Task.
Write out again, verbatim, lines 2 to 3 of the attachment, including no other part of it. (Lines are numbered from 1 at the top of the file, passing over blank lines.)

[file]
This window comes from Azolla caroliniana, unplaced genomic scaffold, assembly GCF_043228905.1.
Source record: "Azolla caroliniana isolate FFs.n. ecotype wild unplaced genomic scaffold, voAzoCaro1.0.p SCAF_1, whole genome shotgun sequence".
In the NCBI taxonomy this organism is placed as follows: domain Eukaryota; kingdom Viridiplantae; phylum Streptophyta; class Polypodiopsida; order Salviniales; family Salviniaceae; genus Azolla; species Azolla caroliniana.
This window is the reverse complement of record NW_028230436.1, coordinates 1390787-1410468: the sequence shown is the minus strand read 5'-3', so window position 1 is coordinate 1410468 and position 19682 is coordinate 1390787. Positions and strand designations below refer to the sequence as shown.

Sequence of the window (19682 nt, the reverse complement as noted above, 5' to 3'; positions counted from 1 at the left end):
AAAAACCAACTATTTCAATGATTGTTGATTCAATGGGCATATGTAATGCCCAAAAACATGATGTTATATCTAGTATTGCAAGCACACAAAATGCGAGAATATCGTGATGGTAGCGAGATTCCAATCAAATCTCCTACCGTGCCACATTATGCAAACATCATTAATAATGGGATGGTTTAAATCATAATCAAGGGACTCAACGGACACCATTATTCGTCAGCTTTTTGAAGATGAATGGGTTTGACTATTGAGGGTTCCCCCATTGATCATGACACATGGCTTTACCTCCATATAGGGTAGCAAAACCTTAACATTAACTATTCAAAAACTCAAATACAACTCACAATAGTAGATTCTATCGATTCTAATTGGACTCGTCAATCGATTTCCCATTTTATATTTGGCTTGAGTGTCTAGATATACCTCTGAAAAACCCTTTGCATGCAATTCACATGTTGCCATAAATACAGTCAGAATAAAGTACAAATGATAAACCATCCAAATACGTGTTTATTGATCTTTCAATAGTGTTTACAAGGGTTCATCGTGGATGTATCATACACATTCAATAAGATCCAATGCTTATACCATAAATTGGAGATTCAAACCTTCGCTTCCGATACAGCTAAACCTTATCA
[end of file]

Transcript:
Source record: "Azolla caroliniana isolate FFs.n. ecotype wild unplaced genomic scaffold, voAzoCaro1.0.p SCAF_1, whole genome shotgun sequence".
In the NCBI taxonomy this organism is placed as follows: domain Eukaryota; kingdom Viridiplantae; phylum Streptophyta; class Polypodiopsida; order Salviniales; family Salviniaceae; genus Azolla; species Azolla caroliniana.